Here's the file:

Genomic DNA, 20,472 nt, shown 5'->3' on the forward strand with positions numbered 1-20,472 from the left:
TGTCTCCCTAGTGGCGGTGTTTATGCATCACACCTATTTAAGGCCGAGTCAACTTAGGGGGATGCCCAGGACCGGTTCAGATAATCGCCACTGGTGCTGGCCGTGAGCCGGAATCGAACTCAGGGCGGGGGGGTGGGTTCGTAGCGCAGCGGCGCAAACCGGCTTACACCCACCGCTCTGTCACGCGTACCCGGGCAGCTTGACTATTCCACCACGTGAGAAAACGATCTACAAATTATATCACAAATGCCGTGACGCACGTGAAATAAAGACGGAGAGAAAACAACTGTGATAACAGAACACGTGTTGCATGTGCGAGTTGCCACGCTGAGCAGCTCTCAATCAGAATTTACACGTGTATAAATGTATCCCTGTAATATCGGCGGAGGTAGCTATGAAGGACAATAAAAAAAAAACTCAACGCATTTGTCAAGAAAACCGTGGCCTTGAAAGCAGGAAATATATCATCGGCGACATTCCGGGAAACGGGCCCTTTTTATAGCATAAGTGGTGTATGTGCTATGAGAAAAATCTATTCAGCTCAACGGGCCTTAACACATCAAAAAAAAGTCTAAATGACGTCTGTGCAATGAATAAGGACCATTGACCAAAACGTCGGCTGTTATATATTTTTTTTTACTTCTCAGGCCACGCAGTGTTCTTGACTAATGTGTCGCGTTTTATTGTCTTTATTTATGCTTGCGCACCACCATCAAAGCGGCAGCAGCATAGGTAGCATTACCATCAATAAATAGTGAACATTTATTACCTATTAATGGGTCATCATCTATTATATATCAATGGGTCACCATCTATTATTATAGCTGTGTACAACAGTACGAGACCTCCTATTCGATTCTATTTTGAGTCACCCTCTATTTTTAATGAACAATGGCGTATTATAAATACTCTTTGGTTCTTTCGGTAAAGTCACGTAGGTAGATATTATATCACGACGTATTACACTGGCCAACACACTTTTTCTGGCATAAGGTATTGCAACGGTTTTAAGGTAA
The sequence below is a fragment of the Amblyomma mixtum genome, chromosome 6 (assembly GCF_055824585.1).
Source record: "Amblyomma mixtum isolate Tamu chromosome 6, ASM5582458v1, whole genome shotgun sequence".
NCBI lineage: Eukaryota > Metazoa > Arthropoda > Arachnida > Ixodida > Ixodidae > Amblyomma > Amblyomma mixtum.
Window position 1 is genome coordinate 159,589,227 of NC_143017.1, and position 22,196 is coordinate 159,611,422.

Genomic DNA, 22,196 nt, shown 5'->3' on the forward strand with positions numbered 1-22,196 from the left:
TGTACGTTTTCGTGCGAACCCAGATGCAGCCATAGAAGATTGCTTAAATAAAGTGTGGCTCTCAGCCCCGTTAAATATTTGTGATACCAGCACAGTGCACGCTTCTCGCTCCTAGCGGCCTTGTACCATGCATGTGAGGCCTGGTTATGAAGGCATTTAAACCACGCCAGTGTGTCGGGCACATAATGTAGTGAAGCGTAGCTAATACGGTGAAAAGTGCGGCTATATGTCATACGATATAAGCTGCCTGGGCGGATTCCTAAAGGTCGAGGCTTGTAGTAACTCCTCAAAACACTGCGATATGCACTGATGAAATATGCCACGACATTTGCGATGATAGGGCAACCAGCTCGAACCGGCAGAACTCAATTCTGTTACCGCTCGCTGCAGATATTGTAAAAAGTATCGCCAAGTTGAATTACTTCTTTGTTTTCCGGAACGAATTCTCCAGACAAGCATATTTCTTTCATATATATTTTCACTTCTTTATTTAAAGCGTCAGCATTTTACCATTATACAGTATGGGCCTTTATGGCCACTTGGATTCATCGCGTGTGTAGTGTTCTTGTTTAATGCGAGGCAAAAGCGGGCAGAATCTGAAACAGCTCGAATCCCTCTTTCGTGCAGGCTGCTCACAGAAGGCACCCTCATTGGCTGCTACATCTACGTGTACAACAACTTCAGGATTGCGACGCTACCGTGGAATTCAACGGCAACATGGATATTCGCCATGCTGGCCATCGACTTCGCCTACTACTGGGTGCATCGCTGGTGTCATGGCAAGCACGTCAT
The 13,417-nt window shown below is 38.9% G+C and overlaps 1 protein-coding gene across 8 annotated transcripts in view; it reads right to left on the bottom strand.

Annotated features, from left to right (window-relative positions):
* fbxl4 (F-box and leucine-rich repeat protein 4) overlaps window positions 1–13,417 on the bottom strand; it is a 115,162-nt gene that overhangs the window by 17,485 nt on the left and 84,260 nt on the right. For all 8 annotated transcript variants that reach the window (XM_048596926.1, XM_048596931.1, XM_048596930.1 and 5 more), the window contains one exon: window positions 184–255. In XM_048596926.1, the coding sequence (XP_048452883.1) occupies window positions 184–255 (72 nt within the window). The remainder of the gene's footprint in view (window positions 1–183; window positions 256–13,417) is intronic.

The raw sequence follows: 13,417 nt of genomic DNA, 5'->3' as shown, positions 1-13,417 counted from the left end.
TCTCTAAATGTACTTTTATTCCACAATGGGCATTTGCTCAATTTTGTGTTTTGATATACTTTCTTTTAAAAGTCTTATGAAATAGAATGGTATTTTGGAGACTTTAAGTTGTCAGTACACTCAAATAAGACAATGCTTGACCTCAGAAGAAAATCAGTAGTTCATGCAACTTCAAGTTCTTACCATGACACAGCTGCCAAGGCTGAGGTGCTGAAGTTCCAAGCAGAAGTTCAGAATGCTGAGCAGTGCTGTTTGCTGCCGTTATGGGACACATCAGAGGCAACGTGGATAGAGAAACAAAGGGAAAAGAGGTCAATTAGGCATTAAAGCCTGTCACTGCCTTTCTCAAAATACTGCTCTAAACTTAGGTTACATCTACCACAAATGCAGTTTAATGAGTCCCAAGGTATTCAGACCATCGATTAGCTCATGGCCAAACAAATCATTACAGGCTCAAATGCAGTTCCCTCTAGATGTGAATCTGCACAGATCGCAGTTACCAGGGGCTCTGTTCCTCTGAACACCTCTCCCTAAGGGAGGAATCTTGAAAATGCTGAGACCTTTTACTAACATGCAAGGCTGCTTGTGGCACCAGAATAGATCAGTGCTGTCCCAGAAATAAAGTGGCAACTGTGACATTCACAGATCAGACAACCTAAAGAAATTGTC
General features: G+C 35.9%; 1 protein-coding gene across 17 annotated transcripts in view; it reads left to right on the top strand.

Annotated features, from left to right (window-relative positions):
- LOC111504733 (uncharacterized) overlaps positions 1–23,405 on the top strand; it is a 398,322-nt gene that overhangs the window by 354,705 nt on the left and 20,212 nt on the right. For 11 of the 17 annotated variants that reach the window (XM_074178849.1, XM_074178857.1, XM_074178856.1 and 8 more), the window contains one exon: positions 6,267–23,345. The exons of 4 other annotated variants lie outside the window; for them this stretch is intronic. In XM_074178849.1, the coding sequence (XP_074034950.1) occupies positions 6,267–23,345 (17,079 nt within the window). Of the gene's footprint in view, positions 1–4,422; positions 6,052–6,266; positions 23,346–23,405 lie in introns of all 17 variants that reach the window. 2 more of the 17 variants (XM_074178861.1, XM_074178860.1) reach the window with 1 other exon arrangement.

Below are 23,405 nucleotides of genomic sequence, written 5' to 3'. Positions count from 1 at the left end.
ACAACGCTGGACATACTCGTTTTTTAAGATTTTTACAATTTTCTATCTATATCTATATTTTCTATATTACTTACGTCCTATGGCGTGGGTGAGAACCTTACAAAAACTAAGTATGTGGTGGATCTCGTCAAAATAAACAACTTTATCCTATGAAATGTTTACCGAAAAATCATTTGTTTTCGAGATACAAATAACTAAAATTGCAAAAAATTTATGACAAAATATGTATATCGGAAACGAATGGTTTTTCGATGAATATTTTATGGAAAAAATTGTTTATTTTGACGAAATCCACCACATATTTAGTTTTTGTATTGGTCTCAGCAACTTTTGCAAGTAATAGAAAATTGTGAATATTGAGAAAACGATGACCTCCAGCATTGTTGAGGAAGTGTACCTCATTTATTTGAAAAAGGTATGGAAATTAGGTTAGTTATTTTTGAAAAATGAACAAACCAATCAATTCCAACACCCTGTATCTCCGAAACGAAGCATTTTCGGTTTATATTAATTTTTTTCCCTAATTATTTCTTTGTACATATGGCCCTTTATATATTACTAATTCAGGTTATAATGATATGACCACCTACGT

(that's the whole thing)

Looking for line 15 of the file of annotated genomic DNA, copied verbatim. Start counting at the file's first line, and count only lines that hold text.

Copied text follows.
Annotated features, from left to right (window-relative positions):